"I think we should get married." She whispers, and it's pretty clear from the way Castle's jaw drops open and the fact that he jolts upright that he's fully awake, all of a sudden.
"I'm dreaming." He murmurs to himself, making her laugh slightly.
"No." she breathes, running her left index finger down his cheek, along his jawline, "I… I don't want to regret not showing you, not showing everyone I want to spend the rest of my life right here, with you."
She's never seen Castle cry before, but tears spill out of his eyes and he wipes them away fiercely, holding her by the shoulders, at arm's length, staring right into her eyes. "You're serious?" he whispers, and she knows how much he's resting on this, and she realises in that moment how much he loves her.
A single tear runs down her own cheek as she nods, biting her lip, her heart thumping in her chest. This isn't her, this isn't Beckett, this is entirely the person he's made her.
"I would have asked you, you know, if I thought you'd have said yes…" he frowns, "I'm sorry, I'm doing this all wrong… you never fail to surprise me, you really are extraordinary, Kate Beckett…"
She grins, and leans forward and kisses him lightly, face lingering close to his, "Is that a yes, Castle?"
He cocks his head to one side, the familiar mischievous glint in his eye. "I don't believe you actually asked me a question…"
She raises one eyebrow, but is unable to keep the grin from her face. "I'm not getting down on one knee, Castle, I'm naked."
She sees him open his mouth to make some lewd comment but he apparently thinks better of it, and continues staring at her, looking slightly bewildered.
"Richard Castle, will you marry me?" she murmurs, so low that he struggles to hear it. But he smiles, widely, and pulls her into his arms.
"Of course." He whispers into her hair before pressing his lips against hers.
She marries him in the summer, and it's a small wedding, with only Alexis and Lanie as bridesmaids, Ryan and Esposito sharing the best man responsibilities, Martha and her father vying for the loudest cheers. She wears white, but nothing sparkly and she makes Castle tear up when she looks into his eyes and says "I do". He jets the pair of them off to some remote part of the Caribbean afterwards, and they lounge on white beaches for two weeks, content in only one another. He handwrites chapters of the final Nikki Heat book laid on his towel beside her, and Nikki and Rook don't quite get married but there's definitely something there – she doesn't mind, she's long since surpassed her crime-novel doppelgänger. He dedicates The Heat of the Moment to her, Martha and Alexis, and promises her to shelve Nikki Heat for good, find himself another crime-fighter.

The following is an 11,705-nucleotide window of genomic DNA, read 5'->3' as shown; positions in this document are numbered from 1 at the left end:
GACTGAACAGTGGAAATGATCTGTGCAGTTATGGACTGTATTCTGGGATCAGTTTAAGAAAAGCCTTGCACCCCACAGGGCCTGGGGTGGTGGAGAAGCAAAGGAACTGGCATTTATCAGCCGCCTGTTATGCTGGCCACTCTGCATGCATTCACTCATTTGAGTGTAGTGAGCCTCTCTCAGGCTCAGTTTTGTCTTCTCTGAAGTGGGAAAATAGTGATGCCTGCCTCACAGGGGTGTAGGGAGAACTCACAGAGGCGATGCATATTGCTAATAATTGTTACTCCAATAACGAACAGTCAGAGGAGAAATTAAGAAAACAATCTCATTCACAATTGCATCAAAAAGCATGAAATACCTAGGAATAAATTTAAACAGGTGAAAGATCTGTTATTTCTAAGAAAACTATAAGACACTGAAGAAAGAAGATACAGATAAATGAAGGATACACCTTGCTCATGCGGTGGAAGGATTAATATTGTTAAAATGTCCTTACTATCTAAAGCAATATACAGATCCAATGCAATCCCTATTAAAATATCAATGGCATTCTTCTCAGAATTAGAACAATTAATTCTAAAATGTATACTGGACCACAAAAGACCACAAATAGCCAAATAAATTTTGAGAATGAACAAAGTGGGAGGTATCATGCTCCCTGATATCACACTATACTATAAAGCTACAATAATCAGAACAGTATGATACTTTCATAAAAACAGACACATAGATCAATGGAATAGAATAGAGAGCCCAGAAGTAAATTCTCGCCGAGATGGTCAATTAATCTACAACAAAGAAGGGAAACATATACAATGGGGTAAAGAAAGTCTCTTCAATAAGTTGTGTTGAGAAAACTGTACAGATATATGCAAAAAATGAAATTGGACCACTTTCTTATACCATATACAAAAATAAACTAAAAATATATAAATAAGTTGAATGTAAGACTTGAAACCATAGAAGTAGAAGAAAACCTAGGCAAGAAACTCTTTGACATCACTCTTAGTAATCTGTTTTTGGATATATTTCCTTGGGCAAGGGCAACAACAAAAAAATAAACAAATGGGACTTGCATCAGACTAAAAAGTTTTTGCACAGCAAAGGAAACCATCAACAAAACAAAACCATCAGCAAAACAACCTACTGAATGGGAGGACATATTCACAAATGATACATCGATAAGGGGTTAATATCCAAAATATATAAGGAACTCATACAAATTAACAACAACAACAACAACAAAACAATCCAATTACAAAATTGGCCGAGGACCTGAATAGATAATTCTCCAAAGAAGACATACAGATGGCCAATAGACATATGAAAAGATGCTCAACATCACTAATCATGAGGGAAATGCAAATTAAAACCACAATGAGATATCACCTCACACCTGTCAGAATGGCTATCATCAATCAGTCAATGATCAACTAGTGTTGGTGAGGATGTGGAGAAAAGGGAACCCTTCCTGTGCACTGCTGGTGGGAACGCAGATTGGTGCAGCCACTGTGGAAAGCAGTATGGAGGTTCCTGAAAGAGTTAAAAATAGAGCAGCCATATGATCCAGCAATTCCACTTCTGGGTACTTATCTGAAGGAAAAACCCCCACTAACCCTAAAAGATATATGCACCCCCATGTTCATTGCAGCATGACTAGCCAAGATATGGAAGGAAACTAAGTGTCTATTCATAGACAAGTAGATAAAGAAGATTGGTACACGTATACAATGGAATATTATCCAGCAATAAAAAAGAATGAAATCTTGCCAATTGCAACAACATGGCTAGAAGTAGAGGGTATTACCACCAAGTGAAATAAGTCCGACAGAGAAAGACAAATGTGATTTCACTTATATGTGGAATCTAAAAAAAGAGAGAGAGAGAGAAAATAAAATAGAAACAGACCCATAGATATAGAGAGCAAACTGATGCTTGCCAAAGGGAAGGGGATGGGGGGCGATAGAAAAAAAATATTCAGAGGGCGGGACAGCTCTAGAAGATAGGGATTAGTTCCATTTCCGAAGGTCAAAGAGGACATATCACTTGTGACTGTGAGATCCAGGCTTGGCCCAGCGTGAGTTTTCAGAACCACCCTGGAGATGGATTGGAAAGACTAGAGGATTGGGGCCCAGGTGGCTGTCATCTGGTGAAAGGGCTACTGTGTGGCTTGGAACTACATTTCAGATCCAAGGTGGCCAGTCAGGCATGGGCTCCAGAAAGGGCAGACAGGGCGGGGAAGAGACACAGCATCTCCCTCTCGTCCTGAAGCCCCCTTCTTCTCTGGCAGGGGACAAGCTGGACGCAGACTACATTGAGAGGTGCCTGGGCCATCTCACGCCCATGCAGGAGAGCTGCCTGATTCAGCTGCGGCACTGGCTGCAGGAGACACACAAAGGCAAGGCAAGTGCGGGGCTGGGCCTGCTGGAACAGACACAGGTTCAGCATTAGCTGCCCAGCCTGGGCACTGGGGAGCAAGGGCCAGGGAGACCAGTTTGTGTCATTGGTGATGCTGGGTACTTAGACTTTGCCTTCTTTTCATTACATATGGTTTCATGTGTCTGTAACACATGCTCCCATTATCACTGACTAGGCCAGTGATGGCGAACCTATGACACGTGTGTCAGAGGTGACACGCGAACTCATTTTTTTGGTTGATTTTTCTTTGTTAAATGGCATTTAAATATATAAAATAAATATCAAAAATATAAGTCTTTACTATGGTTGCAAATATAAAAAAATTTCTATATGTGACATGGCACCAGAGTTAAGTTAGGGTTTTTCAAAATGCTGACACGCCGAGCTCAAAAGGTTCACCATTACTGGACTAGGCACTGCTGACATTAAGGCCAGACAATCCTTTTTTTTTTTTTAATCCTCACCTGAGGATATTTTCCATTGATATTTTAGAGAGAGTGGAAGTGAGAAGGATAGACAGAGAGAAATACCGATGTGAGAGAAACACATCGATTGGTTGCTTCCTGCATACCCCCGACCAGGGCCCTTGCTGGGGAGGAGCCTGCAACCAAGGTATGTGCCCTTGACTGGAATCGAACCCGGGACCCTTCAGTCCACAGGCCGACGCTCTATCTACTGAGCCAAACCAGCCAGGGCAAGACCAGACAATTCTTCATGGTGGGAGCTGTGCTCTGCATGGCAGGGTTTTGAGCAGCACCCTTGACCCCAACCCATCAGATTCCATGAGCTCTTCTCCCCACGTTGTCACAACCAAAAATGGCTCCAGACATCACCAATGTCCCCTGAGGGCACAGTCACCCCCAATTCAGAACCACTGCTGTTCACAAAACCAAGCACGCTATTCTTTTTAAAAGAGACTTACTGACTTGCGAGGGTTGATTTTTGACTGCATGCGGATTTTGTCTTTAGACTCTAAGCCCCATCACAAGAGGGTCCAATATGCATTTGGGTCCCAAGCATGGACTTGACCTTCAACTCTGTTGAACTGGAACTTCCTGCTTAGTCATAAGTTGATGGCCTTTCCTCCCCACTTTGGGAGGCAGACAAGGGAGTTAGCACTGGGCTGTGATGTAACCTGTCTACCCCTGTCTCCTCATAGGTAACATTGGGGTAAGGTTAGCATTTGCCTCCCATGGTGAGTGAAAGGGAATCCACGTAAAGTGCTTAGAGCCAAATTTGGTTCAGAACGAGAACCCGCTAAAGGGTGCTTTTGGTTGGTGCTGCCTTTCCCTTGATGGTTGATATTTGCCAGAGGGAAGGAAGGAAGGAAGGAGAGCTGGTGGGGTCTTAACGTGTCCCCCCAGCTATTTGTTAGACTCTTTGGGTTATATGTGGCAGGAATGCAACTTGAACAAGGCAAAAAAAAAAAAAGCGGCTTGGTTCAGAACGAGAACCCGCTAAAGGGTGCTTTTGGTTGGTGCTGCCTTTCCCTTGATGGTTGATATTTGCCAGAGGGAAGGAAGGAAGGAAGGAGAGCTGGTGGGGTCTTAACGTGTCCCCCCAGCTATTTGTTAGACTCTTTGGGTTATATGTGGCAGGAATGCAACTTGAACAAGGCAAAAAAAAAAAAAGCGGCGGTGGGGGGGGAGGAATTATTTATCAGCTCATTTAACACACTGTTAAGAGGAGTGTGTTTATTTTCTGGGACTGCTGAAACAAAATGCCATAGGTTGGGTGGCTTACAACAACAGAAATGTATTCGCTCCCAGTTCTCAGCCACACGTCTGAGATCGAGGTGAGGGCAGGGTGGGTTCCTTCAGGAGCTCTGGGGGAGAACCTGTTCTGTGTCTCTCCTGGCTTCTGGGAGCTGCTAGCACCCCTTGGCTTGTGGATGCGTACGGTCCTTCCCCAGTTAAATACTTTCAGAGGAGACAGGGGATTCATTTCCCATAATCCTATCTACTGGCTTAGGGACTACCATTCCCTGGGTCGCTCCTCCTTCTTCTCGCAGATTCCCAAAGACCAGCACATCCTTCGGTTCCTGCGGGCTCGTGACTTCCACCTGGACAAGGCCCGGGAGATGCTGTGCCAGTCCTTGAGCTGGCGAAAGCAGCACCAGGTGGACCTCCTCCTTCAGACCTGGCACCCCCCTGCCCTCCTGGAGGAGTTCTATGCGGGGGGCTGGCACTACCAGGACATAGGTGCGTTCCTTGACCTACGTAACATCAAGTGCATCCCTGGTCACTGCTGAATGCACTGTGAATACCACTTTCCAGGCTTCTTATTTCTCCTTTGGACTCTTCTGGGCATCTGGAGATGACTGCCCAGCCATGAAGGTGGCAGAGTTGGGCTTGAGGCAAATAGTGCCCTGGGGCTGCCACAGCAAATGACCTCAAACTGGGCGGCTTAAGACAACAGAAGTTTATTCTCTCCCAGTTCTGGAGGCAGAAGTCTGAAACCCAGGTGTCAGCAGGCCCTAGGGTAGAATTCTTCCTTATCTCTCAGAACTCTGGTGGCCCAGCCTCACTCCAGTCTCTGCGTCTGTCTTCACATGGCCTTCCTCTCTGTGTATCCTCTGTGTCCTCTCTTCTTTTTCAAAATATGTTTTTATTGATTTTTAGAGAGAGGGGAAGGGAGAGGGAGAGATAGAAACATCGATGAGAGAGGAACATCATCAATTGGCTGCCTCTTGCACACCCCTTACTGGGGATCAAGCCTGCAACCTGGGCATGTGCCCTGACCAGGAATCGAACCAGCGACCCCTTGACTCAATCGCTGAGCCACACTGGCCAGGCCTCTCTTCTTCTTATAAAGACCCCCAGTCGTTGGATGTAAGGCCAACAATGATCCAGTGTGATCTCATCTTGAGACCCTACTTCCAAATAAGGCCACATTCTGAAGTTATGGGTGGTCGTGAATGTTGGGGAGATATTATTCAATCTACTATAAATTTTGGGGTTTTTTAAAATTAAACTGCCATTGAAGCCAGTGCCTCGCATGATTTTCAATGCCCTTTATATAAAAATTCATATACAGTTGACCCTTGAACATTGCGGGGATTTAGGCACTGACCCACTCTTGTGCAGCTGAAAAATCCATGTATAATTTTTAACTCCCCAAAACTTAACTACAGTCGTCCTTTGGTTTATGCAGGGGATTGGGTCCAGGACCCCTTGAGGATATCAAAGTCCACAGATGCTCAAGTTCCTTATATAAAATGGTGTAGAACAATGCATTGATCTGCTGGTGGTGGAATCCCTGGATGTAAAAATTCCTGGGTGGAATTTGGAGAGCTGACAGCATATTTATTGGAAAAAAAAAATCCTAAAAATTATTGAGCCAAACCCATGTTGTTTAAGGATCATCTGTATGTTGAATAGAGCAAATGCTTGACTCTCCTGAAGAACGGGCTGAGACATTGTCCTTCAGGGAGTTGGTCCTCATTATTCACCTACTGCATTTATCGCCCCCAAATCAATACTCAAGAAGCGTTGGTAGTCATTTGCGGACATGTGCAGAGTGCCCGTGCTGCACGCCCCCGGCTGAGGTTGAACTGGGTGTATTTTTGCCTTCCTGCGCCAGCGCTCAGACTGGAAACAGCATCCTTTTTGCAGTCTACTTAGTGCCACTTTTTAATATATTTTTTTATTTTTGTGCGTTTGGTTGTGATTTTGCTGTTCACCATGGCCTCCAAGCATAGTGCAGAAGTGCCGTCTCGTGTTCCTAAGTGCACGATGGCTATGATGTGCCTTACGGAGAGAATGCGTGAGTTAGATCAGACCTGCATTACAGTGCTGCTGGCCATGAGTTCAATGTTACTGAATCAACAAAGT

Alexis turns up on the doorstep one night, soaking from the rain, tears streaming down her face. Beckett's been giving one of the publicity dinners a miss – stomach flu – and for a moment she freezes as her step-daughter falls forward, sobbing into her arms, her boyfriend of two years having been killed in a freak car accident. She calls Castle straight away, but the NYC traffic takes him an hour to get home, and she makes Alexis sweet tea and rocks her in her arms (she knows none of this will really make it any better, but she knows, for past experience, it's nice to have someone try) until her father comes through the door. She sits back then, lets Castle take over, but later that night, Castle snoring beside her, she slips into the younger girl's room, finding her sitting there in the dark, hugging her knees to her chest, and she sits next to her, not saying a word, and Alexis takes her hand.
"I love you, Kate." She whispers, and tears spill down Beckett's face, for this girl who doesn't deserve this.
Turns out the stomach flu is something else entirely, and both Alexis and her father hold one of her hands as she gets her first sonogram. After everything that's happened, Alexis has decided to take a year out from Princeton, and with the overwhelming fear that's accompanying the overwhelming joy about this baby, it's comforting to have her around. Esposito and Ryan fawn over her like little girls, want to see the pictures, and Montgomery puts her firmly on desk duty, despite all her protestations – and Castle smiles smugly at her. He's adoringly overbearing, making her everything she fancies on a whim, fluffing cushions on the couch before she sits down, offering her a hand in and out of every cab they take. He's taken to kissing her stomach, too, and although she'd always thought it a hideous cliché, it almost makes her tear up after a long day, and although she blames the hormones, it warms her inside. Alexis throws herself headfirst into helping preparation for the baby – and there's a quiet acceptance between the two women that this is what she needs, this is her way of coping.